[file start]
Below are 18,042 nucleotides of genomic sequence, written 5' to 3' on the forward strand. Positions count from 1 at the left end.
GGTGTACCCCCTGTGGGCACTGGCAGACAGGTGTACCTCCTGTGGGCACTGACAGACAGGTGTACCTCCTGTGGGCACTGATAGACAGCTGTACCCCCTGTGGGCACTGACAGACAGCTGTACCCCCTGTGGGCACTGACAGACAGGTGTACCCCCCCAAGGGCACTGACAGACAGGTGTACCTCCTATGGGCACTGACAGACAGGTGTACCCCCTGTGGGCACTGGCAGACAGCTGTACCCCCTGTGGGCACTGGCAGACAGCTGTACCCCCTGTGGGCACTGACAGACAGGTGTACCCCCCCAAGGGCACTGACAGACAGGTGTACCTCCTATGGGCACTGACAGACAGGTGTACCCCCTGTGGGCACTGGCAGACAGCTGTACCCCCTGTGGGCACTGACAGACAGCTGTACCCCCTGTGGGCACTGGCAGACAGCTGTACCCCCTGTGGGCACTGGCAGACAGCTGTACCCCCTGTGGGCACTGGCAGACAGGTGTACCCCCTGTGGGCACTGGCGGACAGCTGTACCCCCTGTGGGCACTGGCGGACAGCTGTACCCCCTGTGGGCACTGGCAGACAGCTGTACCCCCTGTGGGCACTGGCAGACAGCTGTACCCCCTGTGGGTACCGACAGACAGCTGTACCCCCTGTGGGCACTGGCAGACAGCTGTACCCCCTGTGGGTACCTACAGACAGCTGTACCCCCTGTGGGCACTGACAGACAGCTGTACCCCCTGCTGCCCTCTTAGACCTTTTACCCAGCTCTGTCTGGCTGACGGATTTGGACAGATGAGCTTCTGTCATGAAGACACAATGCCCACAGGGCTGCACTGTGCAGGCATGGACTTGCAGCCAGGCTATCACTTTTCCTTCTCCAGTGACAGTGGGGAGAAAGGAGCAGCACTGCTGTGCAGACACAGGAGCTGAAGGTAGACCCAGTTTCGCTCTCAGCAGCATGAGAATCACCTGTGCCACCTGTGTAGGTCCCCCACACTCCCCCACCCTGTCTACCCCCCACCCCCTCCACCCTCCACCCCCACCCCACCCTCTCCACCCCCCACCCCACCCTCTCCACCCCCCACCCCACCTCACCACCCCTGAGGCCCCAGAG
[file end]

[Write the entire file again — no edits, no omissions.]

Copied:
Below are 18,042 nucleotides of genomic sequence, written 5' to 3' on the forward strand. Positions count from 1 at the left end.
GGTGTACCCCCTGTGGGCACTGGCAGACAGGTGTACCTCCTGTGGGCACTGACAGACAGGTGTACCTCCTGTGGGCACTGATAGACAGCTGTACCCCCTGTGGGCACTGACAGACAGCTGTACCCCCTGTGGGCACTGACAGACAGGTGTACCCCCCCAAGGGCACTGACAGACAGGTGTACCTCCTATGGGCACTGACAGACAGGTGTACCCCCTGTGGGCACTGGCAGACAGCTGTACCCCCTGTGGGCACTGGCAGACAGCTGTACCCCCTGTGGGCACTGACAGACAGGTGTACCCCCCCAAGGGCACTGACAGACAGGTGTACCTCCTATGGGCACTGACAGACAGGTGTACCCCCTGTGGGCACTGGCAGACAGCTGTACCCCCTGTGGGCACTGACAGACAGCTGTACCCCCTGTGGGCACTGGCAGACAGCTGTACCCCCTGTGGGCACTGGCAGACAGCTGTACCCCCTGTGGGCACTGGCAGACAGGTGTACCCCCTGTGGGCACTGGCGGACAGCTGTACCCCCTGTGGGCACTGGCGGACAGCTGTACCCCCTGTGGGCACTGGCAGACAGCTGTACCCCCTGTGGGCACTGGCAGACAGCTGTACCCCCTGTGGGTACCGACAGACAGCTGTACCCCCTGTGGGCACTGGCAGACAGCTGTACCCCCTGTGGGTACCTACAGACAGCTGTACCCCCTGTGGGCACTGACAGACAGCTGTACCCCCTGCTGCCCTCTTAGACCTTTTACCCAGCTCTGTCTGGCTGACGGATTTGGACAGATGAGCTTCTGTCATGAAGACACAATGCCCACAGGGCTGCACTGTGCAGGCATGGACTTGCAGCCAGGCTATCACTTTTCCTTCTCCAGTGACAGTGGGGAGAAAGGAGCAGCACTGCTGTGCAGACACAGGAGCTGAAGGTAGACCCAGTTTCGCTCTCAGCAGCATGAGAATCACCTGTGCCACCTGTGTAGGTCCCCCACACTCCCCCACCCTGTCTACCCCCCACCCCCTCCACCCTCCACCCCCACCCCACCCTCTCCACCCCCCACCCCACCCTCTCCACCCCCCACCCCACCTCACCACCCCTGAGGCCCCAGAG